1603 on Ocean Avenue
Pacific Electric freight locomotive no. 1603 leads a string of PE interurbans on Ocean Avenue in Long Beach in this curious shot from July 4, 1913. They are eastbound on 7th Street near Alameda. 1603 is pulling these 1000-class cars before they were motorized.
Jack Finn Collection
Craig Rasmussen Collection
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Factory-fresh “Tens” from the Jewett Car Company delivered in the summer 1913.
Are there any schematic drawings of the 1000-class cars with their underfloor equipment? I have a schematic drawing of a 1000-class car I found in a April 1958 issue of Model Railroader, but it lacks underfloor equipment. Any help/info is appreciated.
For Mr. Neal, you might determine everything you need regarding the 1000 class underfloor equipment by inspecting the 1001 at Orange Empire Museum. I doubt the Museum would object to this.
Secondly, regarding having a freight locomotive haul the unmotorized 1000 equipment in passenger service, I wonder if the freight motors were geared for a higher speed for this assignment – or – were the speeds restricted to something like 30 mph. Every time I saw a PE freight motor in service, they moved extremely slowly.
Thanks for replying, Mr. Still. While it’s great that 1001 still exist, thanks to Walter Abbenseth, I don’t think it would be practical for me to travel all the way from the east coast to OERM just to get info on the 1001’s underfloor components. I still would rather have a schematic drawing of a PERy 1000-series interurban car which also includes all underfloor components and my stubbornness will keep me searching for one.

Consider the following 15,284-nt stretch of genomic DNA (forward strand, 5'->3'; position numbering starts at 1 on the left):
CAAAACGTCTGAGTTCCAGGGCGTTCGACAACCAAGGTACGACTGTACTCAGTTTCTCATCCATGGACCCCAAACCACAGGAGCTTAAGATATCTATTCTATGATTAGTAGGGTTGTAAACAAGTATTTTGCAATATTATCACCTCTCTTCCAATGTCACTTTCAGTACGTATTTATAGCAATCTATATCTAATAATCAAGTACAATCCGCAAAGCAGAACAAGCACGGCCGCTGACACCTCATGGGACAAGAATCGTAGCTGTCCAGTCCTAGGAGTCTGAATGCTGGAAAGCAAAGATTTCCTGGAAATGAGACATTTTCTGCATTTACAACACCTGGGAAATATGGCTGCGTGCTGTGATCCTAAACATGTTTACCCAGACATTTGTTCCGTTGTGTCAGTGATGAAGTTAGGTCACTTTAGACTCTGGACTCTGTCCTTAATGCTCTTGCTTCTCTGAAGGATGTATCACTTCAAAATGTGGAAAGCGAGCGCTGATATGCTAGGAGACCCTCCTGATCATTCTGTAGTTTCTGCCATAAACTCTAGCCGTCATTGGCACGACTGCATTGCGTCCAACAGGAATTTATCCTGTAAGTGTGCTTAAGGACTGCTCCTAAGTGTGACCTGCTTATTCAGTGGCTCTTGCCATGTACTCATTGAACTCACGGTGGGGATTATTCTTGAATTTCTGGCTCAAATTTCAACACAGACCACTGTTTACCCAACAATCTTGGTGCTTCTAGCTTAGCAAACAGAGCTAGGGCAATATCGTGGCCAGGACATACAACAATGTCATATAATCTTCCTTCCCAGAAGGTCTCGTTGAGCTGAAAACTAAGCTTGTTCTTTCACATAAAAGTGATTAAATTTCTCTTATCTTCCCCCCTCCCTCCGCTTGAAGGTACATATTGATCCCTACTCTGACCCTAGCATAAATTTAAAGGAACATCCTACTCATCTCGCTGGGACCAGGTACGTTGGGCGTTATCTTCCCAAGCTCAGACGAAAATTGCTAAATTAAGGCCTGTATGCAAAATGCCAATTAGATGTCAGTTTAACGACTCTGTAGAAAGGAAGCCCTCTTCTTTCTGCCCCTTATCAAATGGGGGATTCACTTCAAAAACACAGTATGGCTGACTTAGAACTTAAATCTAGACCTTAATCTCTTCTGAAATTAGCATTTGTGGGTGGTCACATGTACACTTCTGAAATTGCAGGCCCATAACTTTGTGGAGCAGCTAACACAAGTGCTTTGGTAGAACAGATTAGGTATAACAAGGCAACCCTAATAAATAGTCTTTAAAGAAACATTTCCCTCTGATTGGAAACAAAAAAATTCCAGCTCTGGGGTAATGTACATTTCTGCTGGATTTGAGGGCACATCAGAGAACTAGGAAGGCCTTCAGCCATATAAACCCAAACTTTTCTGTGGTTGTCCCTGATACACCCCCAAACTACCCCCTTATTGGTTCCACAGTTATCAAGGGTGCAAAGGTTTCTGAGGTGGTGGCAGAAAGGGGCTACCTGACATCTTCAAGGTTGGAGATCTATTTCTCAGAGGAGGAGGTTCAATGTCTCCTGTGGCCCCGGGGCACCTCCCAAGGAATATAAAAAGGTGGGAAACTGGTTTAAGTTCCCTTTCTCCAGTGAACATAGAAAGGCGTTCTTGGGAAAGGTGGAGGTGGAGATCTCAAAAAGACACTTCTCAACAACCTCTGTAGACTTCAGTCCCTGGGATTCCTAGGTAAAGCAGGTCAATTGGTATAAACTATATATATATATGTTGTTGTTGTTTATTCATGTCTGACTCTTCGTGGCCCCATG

Since the 1000-series interurban cars were popular with PE crews and passengers alike, I hoped that someone, perhaps a PE railbuff, would commemorate the 1000-series interurbans (aka “Tens”) by publishing a book about their history with the Pacific Electric Ry. The “Tens” were here more than a hundred years ago, I didn’t think anyone would let a popular group of forty-five vintage interurban cars go by without a publication that commemorates their history with the PE. But nary a word was mentioned in 2013 and thereafter. For the “Tens”, I wanted to see something similar to John C. Smatlak’s book, Pacific Electric 500-Class Cars: Interurban Pioneers. A book with great black & white and color photos along with schematic drawings complete with underfloor components. It didn’t happen. I had my hopes up too high.
Back in 1913, 30 MPH wasn’t seen as “slow” the way it would be today. According to Interurbans Special 37, the 1601-1618 group of Baldwin-Westinghouse motors were in two sub-classes, and 1603 was in the set with the faster gear ratio.